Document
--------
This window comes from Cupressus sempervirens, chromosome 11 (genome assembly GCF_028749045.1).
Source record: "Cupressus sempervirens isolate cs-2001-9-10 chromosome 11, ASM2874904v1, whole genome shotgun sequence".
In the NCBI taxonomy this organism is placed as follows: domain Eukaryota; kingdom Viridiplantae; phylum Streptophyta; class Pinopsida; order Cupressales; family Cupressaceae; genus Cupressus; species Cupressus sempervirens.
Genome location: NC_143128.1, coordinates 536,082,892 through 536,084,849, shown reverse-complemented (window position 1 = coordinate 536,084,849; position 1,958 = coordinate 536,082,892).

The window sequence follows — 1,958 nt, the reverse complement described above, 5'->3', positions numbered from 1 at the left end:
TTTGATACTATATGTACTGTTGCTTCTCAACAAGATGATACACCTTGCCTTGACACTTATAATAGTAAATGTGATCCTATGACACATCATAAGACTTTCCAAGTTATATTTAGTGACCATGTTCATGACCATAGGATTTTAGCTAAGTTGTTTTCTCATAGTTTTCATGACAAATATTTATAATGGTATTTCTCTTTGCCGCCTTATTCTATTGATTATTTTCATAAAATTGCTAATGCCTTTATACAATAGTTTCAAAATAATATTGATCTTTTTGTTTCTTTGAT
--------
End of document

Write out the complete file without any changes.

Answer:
This window comes from Cupressus sempervirens, chromosome 11 (genome assembly GCF_028749045.1).
Source record: "Cupressus sempervirens isolate cs-2001-9-10 chromosome 11, ASM2874904v1, whole genome shotgun sequence".
In the NCBI taxonomy this organism is placed as follows: domain Eukaryota; kingdom Viridiplantae; phylum Streptophyta; class Pinopsida; order Cupressales; family Cupressaceae; genus Cupressus; species Cupressus sempervirens.
Genome location: NC_143128.1, coordinates 536,082,892 through 536,084,849, shown reverse-complemented (window position 1 = coordinate 536,084,849; position 1,958 = coordinate 536,082,892).

The window sequence follows — 1,958 nt, the reverse complement described above, 5'->3', positions numbered from 1 at the left end:
TTTGATACTATATGTACTGTTGCTTCTCAACAAGATGATACACCTTGCCTTGACACTTATAATAGTAAATGTGATCCTATGACACATCATAAGACTTTCCAAGTTATATTTAGTGACCATGTTCATGACCATAGGATTTTAGCTAAGTTGTTTTCTCATAGTTTTCATGACAAATATTTATAATGGTATTTCTCTTTGCCGCCTTATTCTATTGATTATTTTCATAAAATTGCTAATGCCTTTATACAATAGTTTCAAAATAATATTGATCTTTTTGTTTCTTTGAT